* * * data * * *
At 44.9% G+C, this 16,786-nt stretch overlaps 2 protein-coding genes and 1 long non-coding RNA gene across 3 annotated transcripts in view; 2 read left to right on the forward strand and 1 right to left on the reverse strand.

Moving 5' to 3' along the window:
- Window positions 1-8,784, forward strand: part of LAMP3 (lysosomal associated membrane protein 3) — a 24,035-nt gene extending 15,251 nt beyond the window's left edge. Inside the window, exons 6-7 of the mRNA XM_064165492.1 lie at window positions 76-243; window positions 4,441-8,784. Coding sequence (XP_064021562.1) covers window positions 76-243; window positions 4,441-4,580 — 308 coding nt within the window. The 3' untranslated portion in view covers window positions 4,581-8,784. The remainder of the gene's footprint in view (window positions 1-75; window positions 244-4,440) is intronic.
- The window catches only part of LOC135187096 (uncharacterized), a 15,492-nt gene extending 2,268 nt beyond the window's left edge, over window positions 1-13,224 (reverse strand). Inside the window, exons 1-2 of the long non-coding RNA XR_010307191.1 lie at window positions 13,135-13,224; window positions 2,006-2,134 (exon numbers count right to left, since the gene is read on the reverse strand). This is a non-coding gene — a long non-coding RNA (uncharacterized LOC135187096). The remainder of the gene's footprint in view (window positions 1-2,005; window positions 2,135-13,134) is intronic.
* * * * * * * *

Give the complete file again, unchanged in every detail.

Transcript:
At 44.9% G+C, this 16,786-nt stretch overlaps 2 protein-coding genes and 1 long non-coding RNA gene across 3 annotated transcripts in view; 2 read left to right on the forward strand and 1 right to left on the reverse strand.

Moving 5' to 3' along the window:
- Window positions 1-8,784, forward strand: part of LAMP3 (lysosomal associated membrane protein 3) — a 24,035-nt gene extending 15,251 nt beyond the window's left edge. Inside the window, exons 6-7 of the mRNA XM_064165492.1 lie at window positions 76-243; window positions 4,441-8,784. Coding sequence (XP_064021562.1) covers window positions 76-243; window positions 4,441-4,580 — 308 coding nt within the window. The 3' untranslated portion in view covers window positions 4,581-8,784. The remainder of the gene's footprint in view (window positions 1-75; window positions 244-4,440) is intronic.
- The window catches only part of LOC135187096 (uncharacterized), a 15,492-nt gene extending 2,268 nt beyond the window's left edge, over window positions 1-13,224 (reverse strand). Inside the window, exons 1-2 of the long non-coding RNA XR_010307191.1 lie at window positions 13,135-13,224; window positions 2,006-2,134 (exon numbers count right to left, since the gene is read on the reverse strand). This is a non-coding gene — a long non-coding RNA (uncharacterized LOC135187096). The remainder of the gene's footprint in view (window positions 1-2,005; window positions 2,135-13,134) is intronic.